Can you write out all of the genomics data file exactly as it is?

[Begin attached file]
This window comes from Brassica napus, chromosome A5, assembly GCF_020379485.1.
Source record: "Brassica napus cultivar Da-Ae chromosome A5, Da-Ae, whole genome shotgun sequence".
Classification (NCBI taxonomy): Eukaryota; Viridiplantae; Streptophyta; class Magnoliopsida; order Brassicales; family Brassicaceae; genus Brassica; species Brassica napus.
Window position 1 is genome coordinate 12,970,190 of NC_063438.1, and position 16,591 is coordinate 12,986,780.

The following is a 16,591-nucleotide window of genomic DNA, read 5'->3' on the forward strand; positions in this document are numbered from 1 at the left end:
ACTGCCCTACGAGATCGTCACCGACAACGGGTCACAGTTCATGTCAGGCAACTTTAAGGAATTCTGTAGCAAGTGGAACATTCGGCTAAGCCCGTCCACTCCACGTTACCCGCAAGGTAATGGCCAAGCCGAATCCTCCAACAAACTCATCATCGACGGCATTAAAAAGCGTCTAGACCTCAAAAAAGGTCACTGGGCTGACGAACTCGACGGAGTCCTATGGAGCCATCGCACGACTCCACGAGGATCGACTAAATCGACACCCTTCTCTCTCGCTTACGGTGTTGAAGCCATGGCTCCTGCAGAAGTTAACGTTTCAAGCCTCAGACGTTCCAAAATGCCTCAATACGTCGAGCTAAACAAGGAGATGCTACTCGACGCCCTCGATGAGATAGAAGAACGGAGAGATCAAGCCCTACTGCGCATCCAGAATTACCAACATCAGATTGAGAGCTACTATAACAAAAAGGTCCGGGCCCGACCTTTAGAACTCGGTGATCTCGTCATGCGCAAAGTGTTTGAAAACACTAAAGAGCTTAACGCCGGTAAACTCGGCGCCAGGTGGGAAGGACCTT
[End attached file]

This window comes from Brassica napus, chromosome A5, assembly GCF_020379485.1.
Source record: "Brassica napus cultivar Da-Ae chromosome A5, Da-Ae, whole genome shotgun sequence".
Classification (NCBI taxonomy): Eukaryota; Viridiplantae; Streptophyta; class Magnoliopsida; order Brassicales; family Brassicaceae; genus Brassica; species Brassica napus.
Window position 1 is genome coordinate 12,970,190 of NC_063438.1, and position 16,591 is coordinate 12,986,780.

The following is a 16,591-nucleotide window of genomic DNA, read 5'->3' on the forward strand; positions in this document are numbered from 1 at the left end:
ACTGCCCTACGAGATCGTCACCGACAACGGGTCACAGTTCATGTCAGGCAACTTTAAGGAATTCTGTAGCAAGTGGAACATTCGGCTAAGCCCGTCCACTCCACGTTACCCGCAAGGTAATGGCCAAGCCGAATCCTCCAACAAACTCATCATCGACGGCATTAAAAAGCGTCTAGACCTCAAAAAAGGTCACTGGGCTGACGAACTCGACGGAGTCCTATGGAGCCATCGCACGACTCCACGAGGATCGACTAAATCGACACCCTTCTCTCTCGCTTACGGTGTTGAAGCCATGGCTCCTGCAGAAGTTAACGTTTCAAGCCTCAGACGTTCCAAAATGCCTCAATACGTCGAGCTAAACAAGGAGATGCTACTCGACGCCCTCGATGAGATAGAAGAACGGAGAGATCAAGCCCTACTGCGCATCCAGAATTACCAACATCAGATTGAGAGCTACTATAACAAAAAGGTCCGGGCCCGACCTTTAGAACTCGGTGATCTCGTCATGCGCAAAGTGTTTGAAAACACTAAAGAGCTTAACGCCGGTAAACTCGGCGCCAGGTGGGAAGGACCTT